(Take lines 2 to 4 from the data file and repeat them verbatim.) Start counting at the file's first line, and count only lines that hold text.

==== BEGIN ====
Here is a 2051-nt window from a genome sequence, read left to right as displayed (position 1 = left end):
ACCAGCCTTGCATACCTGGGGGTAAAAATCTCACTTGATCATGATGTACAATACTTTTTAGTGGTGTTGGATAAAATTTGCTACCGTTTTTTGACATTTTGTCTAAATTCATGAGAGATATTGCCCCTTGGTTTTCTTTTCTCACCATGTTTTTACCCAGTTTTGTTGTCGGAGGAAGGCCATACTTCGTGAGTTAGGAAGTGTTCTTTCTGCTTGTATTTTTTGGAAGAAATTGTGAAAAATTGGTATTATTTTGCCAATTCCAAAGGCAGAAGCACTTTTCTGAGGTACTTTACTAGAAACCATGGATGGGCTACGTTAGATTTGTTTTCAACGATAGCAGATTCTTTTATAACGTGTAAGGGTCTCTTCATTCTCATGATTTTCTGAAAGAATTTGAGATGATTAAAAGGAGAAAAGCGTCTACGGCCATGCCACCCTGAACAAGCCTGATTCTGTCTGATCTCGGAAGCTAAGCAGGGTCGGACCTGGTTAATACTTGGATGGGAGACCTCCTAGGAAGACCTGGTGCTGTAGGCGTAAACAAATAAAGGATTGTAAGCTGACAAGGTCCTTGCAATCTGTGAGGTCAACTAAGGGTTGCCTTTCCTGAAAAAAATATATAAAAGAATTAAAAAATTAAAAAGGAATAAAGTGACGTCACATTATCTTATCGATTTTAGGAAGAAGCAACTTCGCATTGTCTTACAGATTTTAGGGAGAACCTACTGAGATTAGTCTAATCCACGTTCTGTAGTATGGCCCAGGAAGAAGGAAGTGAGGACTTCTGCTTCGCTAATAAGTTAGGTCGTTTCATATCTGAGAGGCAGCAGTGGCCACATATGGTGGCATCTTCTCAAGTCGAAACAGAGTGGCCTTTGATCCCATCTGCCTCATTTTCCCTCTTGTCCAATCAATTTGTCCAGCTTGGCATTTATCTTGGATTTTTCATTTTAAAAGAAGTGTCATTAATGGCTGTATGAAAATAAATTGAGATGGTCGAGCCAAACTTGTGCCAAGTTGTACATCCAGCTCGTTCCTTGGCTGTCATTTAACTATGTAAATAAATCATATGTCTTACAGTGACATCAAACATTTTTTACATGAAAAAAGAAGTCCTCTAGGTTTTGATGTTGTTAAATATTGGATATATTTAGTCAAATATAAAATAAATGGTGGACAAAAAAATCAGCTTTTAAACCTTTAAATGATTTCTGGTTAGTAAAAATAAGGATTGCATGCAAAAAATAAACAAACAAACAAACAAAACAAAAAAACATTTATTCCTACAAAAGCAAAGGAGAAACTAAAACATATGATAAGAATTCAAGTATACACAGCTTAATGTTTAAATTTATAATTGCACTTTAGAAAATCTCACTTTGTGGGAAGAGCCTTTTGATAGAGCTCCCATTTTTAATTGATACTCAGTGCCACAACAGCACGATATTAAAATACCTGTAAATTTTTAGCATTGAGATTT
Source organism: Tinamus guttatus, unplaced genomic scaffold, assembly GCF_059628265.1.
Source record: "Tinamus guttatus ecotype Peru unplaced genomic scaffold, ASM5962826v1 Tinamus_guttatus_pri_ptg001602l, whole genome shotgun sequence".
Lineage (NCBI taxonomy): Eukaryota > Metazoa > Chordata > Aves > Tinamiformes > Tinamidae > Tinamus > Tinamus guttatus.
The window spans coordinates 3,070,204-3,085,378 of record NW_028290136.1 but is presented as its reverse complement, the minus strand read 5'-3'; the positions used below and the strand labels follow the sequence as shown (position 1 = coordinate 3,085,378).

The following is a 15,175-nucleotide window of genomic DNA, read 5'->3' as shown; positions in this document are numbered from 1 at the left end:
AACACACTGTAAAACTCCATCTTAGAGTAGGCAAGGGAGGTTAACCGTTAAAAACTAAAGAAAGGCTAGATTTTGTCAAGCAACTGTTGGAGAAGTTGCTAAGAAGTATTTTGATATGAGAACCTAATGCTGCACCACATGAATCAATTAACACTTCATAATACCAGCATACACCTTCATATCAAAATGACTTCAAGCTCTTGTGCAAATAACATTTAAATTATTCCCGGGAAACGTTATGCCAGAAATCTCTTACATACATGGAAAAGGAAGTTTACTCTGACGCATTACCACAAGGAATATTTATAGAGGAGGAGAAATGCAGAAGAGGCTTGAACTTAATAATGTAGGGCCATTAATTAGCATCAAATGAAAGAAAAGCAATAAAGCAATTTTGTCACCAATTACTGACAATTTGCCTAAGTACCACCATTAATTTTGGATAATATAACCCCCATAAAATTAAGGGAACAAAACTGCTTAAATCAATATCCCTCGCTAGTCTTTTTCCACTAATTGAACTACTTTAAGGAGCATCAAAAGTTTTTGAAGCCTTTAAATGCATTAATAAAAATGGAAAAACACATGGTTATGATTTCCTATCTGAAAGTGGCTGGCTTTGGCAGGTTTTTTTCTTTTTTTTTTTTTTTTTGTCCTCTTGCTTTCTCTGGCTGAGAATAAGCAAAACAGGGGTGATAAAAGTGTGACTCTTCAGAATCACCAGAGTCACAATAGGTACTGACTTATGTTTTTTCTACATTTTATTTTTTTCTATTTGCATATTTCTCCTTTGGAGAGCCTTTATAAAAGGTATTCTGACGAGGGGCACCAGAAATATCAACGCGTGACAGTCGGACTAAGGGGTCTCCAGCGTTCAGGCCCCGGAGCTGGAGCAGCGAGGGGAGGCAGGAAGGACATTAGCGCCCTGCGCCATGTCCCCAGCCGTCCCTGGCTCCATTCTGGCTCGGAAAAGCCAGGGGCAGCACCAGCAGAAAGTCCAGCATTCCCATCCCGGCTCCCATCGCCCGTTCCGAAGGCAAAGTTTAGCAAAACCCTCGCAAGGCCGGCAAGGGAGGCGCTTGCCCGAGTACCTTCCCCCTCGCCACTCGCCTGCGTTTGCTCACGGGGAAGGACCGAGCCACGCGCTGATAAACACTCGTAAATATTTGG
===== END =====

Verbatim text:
ACCAGCCTTGCATACCTGGGGGTAAAAATCTCACTTGATCATGATGTACAATACTTTTTAGTGGTGTTGGATAAAATTTGCTACCGTTTTTTGACATTTTGTCTAAATTCATGAGAGATATTGCCCCTTGGTTTTCTTTTCTCACCATGTTTTTACCCAGTTTTGTTGTCGGAGGAAGGCCATACTTCGTGAGTTAGGAAGTGTTCTTTCTGCTTGTATTTTTTGGAAGAAATTGTGAAAAATTGGTATTATTTTGCCAATTCCAAAGGCAGAAGCACTTTTCTGAGGTACTTTACTAGAAACCATGGATGGGCTACGTTAGATTTGTTTTCAACGATAGCAGATTCTTTTATAACGTGTAAGGGTCTCTTCATTCTCATGATTTTCTGAAAGAATTTGAGATGATTAAAAGGAGAAAAGCGTCTACGGCCATGCCACCCTGAACAAGCCTGATTCTGTCTGATCTCGGAAGCTAAGCAGGGTCGGACCTGGTTAATACTTGGATGGGAGACCTCCTAGGAAGACCTGGTGCTGTAGGCGTAAACAAATAAAGGATTGTAAGCTGACAAGGTCCTTGCAATCTGTGAGGTCAACTAAGGGTTGCCTTTCCTGAAAAAAATATATAAAAGAATTAAAAAATTAAAAAGGAATAAAGTGACGTCACATTATCTTATCGATTTTAGGAAGAAGCAACTTCGCATTGTCTTACAGATTTTAGGGAGAACCTACTGAGATTAGTCTAATCCACGTTCTGTAGTATGGCCCAGGAAGAAGGAAGTGAGGACTTCTGCTTCGCTAATAAGTTAGGTCGTTTCATATCTGAGAGGCAGCAGTGGCCACATATGGTGGCATCTTCTCAAGTCGAAACAGAGTGGCCTTTGATCCCATCTGCCTCATTTTCCCTCTTGTCCAATCAATTTGTCCAGCTTGGCATTTATCTTGGATTTTTCATTTTAAAAGAAGTGTCATTAATGGCTGTATGAAAATAAATTGAGATGGTCGAGCCAAACTTGTGCCAAGTTGTACATCCAGCTCGTTCCTTGGCTGTCATTTAACTATGTAAATAAATCATATGTCTTACAGTGACATCAAACATTTTTTACATGAAAAAAGAAGTCCTCTAGGTTTTGATGTTGTTAAATATTGGATATATTTAGTCAAATATAAAATAAATGGTGGACAAAAAAATCAGCTTTTAAACCTTTAAATGATTTCTGGTTAGTAAAAATAAGGATTGCATGCAAAAAATAAACAAACAAACAAACAAAACAAAAAAACATTTATTCCTACAAAAGCAAAGGAGAAACTAAAACATATGATAAGAATTCAAGTATACACAGCTTAATGTTTAAATTTATAATTGCACTTTAGAAAATCTCACTTTGTGGGAAGAGCCTTTTGATAGAGCTCCCATTTTTAATTGATACTCAGTGCCACAACAGCACGATATTAAAATACCTGTAAATTTTTAGCATTGAGATTT
Source organism: Tinamus guttatus, unplaced genomic scaffold, assembly GCF_059628265.1.
Source record: "Tinamus guttatus ecotype Peru unplaced genomic scaffold, ASM5962826v1 Tinamus_guttatus_pri_ptg001602l, whole genome shotgun sequence".